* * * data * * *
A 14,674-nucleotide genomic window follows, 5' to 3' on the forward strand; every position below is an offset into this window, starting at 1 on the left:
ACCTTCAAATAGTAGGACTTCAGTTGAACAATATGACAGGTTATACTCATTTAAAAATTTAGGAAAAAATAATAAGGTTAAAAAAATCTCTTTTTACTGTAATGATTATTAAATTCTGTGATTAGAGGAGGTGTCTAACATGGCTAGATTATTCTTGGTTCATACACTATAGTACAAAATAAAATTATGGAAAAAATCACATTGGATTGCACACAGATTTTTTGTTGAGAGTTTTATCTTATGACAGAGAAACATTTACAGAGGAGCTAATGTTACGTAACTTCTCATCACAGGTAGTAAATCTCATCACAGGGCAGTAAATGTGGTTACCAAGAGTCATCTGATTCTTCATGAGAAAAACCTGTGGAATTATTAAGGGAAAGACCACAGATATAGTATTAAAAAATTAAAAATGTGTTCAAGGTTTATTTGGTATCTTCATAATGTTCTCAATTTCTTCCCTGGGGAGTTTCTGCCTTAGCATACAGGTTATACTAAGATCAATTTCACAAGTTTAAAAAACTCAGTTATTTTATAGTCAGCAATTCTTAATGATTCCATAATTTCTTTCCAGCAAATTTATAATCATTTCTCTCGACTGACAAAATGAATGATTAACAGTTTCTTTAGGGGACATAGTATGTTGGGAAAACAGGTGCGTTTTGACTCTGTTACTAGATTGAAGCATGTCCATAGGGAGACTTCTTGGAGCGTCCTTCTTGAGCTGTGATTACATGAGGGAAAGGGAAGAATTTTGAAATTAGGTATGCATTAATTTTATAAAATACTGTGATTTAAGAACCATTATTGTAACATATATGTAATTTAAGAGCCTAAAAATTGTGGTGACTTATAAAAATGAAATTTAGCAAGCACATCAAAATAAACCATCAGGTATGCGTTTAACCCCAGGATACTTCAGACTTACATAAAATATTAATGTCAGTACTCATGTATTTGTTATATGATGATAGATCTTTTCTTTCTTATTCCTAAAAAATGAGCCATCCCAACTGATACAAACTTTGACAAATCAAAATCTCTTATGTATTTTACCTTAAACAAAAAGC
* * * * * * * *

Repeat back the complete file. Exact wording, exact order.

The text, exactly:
A 14,674-nucleotide genomic window follows, 5' to 3' on the forward strand; every position below is an offset into this window, starting at 1 on the left:
ACCTTCAAATAGTAGGACTTCAGTTGAACAATATGACAGGTTATACTCATTTAAAAATTTAGGAAAAAATAATAAGGTTAAAAAAATCTCTTTTTACTGTAATGATTATTAAATTCTGTGATTAGAGGAGGTGTCTAACATGGCTAGATTATTCTTGGTTCATACACTATAGTACAAAATAAAATTATGGAAAAAATCACATTGGATTGCACACAGATTTTTTGTTGAGAGTTTTATCTTATGACAGAGAAACATTTACAGAGGAGCTAATGTTACGTAACTTCTCATCACAGGTAGTAAATCTCATCACAGGGCAGTAAATGTGGTTACCAAGAGTCATCTGATTCTTCATGAGAAAAACCTGTGGAATTATTAAGGGAAAGACCACAGATATAGTATTAAAAAATTAAAAATGTGTTCAAGGTTTATTTGGTATCTTCATAATGTTCTCAATTTCTTCCCTGGGGAGTTTCTGCCTTAGCATACAGGTTATACTAAGATCAATTTCACAAGTTTAAAAAACTCAGTTATTTTATAGTCAGCAATTCTTAATGATTCCATAATTTCTTTCCAGCAAATTTATAATCATTTCTCTCGACTGACAAAATGAATGATTAACAGTTTCTTTAGGGGACATAGTATGTTGGGAAAACAGGTGCGTTTTGACTCTGTTACTAGATTGAAGCATGTCCATAGGGAGACTTCTTGGAGCGTCCTTCTTGAGCTGTGATTACATGAGGGAAAGGGAAGAATTTTGAAATTAGGTATGCATTAATTTTATAAAATACTGTGATTTAAGAACCATTATTGTAACATATATGTAATTTAAGAGCCTAAAAATTGTGGTGACTTATAAAAATGAAATTTAGCAAGCACATCAAAATAAACCATCAGGTATGCGTTTAACCCCAGGATACTTCAGACTTACATAAAATATTAATGTCAGTACTCATGTATTTGTTATATGATGATAGATCTTTTCTTTCTTATTCCTAAAAAATGAGCCATCCCAACTGATACAAACTTTGACAAATCAAAATCTCTTATGTATTTTACCTTAAACAAAAAGC